Comics typically include a black outline frame filled with artwork, a speech bubble, and some text. For comic fans who are blind or have low vision, paper comic books are not accessible and large blocks of text in a speech bubble can be difficult for readers with dyslexia to comprehend. Online and digital comics may seem to be more accessible, but only if they include alt text or image descriptions for screen readers or are in audio formats. This section includes a variety of initiatives that make graphic novels, Manga, and comic books inclusive and accessible (Paul Spencer, 2020).
The Paul K. Longmore Institute on Disability has partnered with the Program in Visual Impairments and the department of Comic Studies at San Francisco State University (SFSU) to explore ways to make comics accessible for blind and low-vision readers. The Accessible Comics Collective has hosted two international round-table discussions with panels of experts on access, blindness, and comics who explored creative and technological ways to make comics and graphic novels available to people who are blind or have low vision. Here is a recording of the roundtable discussions.
In August 2021, the SF State Comics Studies Program, Program in Visual Impairments, and Longmore Institute of Disability hosted and recorded another one-day symposium including opening and closing keynote presentations, three panels which focused on different modalities for adapting media, and a panel on depictions of blindness in media, linked here.
Spotlight: 100 Demon Dialogues
100 Demon Dialogues is a collection of comics about imposter syndrome and self-doubt by cartoonist, author, and educator Lucy Bellwood, who wanted to make the comic accessible to readers who are blind or have low vision. In consultation with Axess Lab, alt text was written for each panel and tested with a screen reader.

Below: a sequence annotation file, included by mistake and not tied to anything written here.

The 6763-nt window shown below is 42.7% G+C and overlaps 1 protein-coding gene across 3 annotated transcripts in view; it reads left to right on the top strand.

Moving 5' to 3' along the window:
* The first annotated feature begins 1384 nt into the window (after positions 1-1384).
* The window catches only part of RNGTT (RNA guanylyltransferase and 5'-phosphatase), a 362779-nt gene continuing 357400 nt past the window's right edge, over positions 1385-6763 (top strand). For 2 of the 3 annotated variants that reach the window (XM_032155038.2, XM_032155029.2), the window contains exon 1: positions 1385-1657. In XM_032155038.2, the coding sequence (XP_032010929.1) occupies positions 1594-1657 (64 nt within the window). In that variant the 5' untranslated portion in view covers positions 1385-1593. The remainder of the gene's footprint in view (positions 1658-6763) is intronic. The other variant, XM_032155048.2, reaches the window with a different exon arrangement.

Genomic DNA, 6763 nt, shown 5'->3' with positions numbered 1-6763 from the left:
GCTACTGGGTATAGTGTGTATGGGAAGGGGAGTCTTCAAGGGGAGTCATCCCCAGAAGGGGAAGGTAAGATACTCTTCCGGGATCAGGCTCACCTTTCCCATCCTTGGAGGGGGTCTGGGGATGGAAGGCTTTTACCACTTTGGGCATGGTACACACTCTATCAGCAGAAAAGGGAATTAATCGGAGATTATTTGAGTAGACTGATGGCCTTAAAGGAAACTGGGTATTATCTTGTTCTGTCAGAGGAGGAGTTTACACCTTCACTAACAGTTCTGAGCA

Online Comic Experiences
ComicA11y is experimenting with an all-inclusive online comic reading experience and looking for feedback and contributions from readers. The features include the following:
The tab key on the keyboard lets users navigate between panels in the comic strip. The panel that is in focus is highlighted with a thickened frame border.
Engineered for screen readers
The frame in focus features text specifically written for screen readers, describing the setting, the characters speaking, and dialogue.
The comic includes semantic HTML5 markup that includes WAI-ARIA attributes to aid assistive technology.
High contrast mode
Each frame contains the source content for both full-colour and black and white artwork, with a "High contrast" setting that switches between them.
The captions feature provides a script of each frame, including the name of each character speaking, along with an avatar of that character. The speaking subject is highlighted to help identify who the caption belongs to. Captions support tab focus, left and right button, and arrows.
Increase / Decrease font-size
In caption mode, you can control the size of the font.
Each speech bubble is positioned on top of the artwork using font-face and custom comic book fonts.
Because the text is rendered on the page as text, it means it can be translated into other languages.
Left-to-right & Right-to-left reading support
Because not every language reads left-to-right like English and French, the comic layout artwork and speech bubbles inverse to read right-to-left upon translated where needed.
CSS Grid and media queries adapt the layout of the comic to suit any screen size.
Using the picture element and source queries, the correct size and density suits the device.
Each image is only fetched from the server once the page has loaded, ensuring speed and performance come first.
- Adapted from ComicA11y